New Zealand

New Zealand (Māori: Aotearoa [aɔˈtɛaɾɔa]) is an island country in the southwestern Pacific Ocean. It comprises two main landmasses—the North Island (Te Ika-a-Māui) and the South Island (Te Waipounamu)—and around 600 smaller islands, covering a total area of 268,021 square kilometres (103,500 sq mi). New Zealand is about 2,000 kilometres (1,200 mi) east of Australia across the Tasman Sea and 1,000 kilometres (600 mi) south of the islands of New Caledonia, Fiji, and Tonga. The country's varied topography and sharp mountain peaks, including the Southern Alps, owe much to tectonic uplift and volcanic eruptions. New Zealand's capital city is Wellington, and its most populous city is Auckland.

Owing to their remoteness, the islands of New Zealand were the last large habitable lands to be settled by humans. Between about 1280 and 1350, Polynesians began to settle in the islands, and then developed a distinctive Māori culture. In 1642, Dutch explorer Abel Tasman became the first European to sight New Zealand. In 1840, representatives of the United Kingdom and Māori chiefs signed the Treaty of Waitangi, which declared British sovereignty over the islands. In 1841, New Zealand became a colony within the British Empire and in 1907 it became a dominion; it gained full statutory independence in 1947 and the British monarch remained the head of state. Today, the majority of New Zealand's population of 5 million is of European descent; the indigenous Māori are the largest minority, followed by Asians and Pacific Islanders. Reflecting this, New Zealand's culture is mainly derived from Māori and early British settlers, with recent broadening arising from increased immigration. The official languages are English, Māori, and New Zealand Sign Language, with English being very dominant.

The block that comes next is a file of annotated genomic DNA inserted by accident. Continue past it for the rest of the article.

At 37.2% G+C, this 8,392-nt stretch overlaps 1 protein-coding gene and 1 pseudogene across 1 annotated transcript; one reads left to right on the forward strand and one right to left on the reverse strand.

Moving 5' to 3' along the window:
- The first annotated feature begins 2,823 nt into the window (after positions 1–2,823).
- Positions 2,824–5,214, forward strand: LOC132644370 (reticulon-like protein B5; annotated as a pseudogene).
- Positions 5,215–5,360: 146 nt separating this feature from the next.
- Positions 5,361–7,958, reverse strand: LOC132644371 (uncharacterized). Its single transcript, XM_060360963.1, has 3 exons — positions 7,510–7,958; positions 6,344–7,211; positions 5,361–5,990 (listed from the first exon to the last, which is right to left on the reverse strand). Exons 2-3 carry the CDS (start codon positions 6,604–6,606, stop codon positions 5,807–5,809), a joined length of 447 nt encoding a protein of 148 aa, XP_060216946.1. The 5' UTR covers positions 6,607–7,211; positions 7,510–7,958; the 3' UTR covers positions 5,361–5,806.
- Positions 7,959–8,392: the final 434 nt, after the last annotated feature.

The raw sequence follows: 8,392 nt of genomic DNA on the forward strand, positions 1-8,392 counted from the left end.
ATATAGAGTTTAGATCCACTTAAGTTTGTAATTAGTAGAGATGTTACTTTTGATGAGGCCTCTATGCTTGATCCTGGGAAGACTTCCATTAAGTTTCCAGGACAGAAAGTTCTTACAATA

Leadership

A developed country, New Zealand ranks highly in international comparisons of national performance, such as quality of life, education, protection of civil liberties, government transparency, and economic freedom. New Zealand underwent major economic changes during the 1980s, which transformed it from a protectionist to a liberalised free-trade economy. The service sector dominates the national economy, followed by the industrial sector, and agriculture; international tourism is a significant source of revenue. Nationally, legislative authority is vested in an elected, unicameral Parliament, while executive political power is exercised by the Cabinet, led by the prime minister, currently Jacinda Ardern. Queen Elizabeth II is the country's monarch and is represented by a governor-general, currently Dame Patsy Reddy. In addition, New Zealand is organised into 11 regional councils and 67 territorial authorities for local government purposes. The Realm of New Zealand also includes Tokelau (a dependent territory); the Cook Islands and Niue (self-governing states in free association with New Zealand); and the Ross Dependency, which is New Zealand's territorial claim in Antarctica.